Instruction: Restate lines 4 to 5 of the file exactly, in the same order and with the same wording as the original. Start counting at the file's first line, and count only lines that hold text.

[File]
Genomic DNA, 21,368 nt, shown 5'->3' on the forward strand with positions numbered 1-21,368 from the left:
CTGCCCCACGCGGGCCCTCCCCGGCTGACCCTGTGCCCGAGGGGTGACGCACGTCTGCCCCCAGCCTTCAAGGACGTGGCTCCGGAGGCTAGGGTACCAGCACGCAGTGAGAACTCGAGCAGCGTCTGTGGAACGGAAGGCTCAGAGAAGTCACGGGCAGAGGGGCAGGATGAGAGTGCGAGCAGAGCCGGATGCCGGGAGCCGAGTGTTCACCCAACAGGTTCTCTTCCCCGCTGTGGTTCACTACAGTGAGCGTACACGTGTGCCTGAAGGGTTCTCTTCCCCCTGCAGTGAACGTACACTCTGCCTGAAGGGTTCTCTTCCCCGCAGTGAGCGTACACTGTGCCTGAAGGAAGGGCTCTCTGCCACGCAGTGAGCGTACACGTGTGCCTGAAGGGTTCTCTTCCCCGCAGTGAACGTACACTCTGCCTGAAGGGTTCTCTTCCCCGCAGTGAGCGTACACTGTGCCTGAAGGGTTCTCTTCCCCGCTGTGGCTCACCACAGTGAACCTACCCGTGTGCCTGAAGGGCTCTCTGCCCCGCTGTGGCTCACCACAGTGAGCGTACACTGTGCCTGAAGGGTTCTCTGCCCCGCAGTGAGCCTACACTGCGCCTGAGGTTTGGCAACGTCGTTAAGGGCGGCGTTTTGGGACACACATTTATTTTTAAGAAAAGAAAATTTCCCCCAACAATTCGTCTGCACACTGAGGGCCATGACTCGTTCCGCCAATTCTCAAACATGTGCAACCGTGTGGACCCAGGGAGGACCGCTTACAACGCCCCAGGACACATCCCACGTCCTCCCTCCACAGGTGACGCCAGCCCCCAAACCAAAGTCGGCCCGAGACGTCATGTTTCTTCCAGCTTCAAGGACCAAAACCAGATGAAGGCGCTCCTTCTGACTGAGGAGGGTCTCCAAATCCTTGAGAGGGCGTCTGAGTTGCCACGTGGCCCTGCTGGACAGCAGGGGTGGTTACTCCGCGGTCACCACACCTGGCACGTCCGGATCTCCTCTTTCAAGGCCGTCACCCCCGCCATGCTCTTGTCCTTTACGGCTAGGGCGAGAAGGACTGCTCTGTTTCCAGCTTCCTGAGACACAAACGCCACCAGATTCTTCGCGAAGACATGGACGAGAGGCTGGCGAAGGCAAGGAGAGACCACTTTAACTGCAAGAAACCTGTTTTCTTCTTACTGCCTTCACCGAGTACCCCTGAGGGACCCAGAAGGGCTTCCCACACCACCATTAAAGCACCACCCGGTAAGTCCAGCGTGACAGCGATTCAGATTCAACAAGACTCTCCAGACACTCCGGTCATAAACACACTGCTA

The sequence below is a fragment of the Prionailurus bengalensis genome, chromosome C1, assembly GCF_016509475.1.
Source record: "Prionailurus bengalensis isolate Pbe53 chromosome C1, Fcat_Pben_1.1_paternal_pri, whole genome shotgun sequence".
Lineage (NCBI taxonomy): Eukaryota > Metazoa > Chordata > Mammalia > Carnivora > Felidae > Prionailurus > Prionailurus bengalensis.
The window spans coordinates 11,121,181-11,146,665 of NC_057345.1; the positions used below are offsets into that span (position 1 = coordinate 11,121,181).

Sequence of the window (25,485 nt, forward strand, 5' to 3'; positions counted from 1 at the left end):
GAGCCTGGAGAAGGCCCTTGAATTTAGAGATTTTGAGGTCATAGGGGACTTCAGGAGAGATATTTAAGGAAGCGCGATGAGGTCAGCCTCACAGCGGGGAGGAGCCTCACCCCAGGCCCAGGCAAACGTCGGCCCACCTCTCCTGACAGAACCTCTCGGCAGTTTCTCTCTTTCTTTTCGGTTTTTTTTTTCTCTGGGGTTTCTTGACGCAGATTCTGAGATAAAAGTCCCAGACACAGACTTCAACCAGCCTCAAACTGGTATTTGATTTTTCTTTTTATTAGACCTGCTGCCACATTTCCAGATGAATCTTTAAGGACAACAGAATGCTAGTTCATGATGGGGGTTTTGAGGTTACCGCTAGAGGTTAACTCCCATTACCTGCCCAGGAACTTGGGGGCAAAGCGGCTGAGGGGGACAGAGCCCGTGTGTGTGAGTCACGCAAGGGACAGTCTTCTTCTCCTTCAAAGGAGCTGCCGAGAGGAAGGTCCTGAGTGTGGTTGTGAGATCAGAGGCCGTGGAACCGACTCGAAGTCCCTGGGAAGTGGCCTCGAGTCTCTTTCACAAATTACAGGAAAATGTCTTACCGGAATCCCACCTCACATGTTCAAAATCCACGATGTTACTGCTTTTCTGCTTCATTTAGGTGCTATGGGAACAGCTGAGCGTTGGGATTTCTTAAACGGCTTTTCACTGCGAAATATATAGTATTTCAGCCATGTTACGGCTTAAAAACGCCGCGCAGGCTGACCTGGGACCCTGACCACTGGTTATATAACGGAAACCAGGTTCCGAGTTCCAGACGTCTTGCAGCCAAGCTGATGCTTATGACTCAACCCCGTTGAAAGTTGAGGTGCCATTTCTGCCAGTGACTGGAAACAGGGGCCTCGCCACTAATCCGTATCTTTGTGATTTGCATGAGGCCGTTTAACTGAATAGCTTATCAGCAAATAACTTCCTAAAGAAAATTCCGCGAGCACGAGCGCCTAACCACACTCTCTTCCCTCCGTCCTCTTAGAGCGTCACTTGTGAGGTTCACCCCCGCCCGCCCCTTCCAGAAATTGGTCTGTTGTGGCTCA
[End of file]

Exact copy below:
Source record: "Prionailurus bengalensis isolate Pbe53 chromosome C1, Fcat_Pben_1.1_paternal_pri, whole genome shotgun sequence".
Lineage (NCBI taxonomy): Eukaryota > Metazoa > Chordata > Mammalia > Carnivora > Felidae > Prionailurus > Prionailurus bengalensis.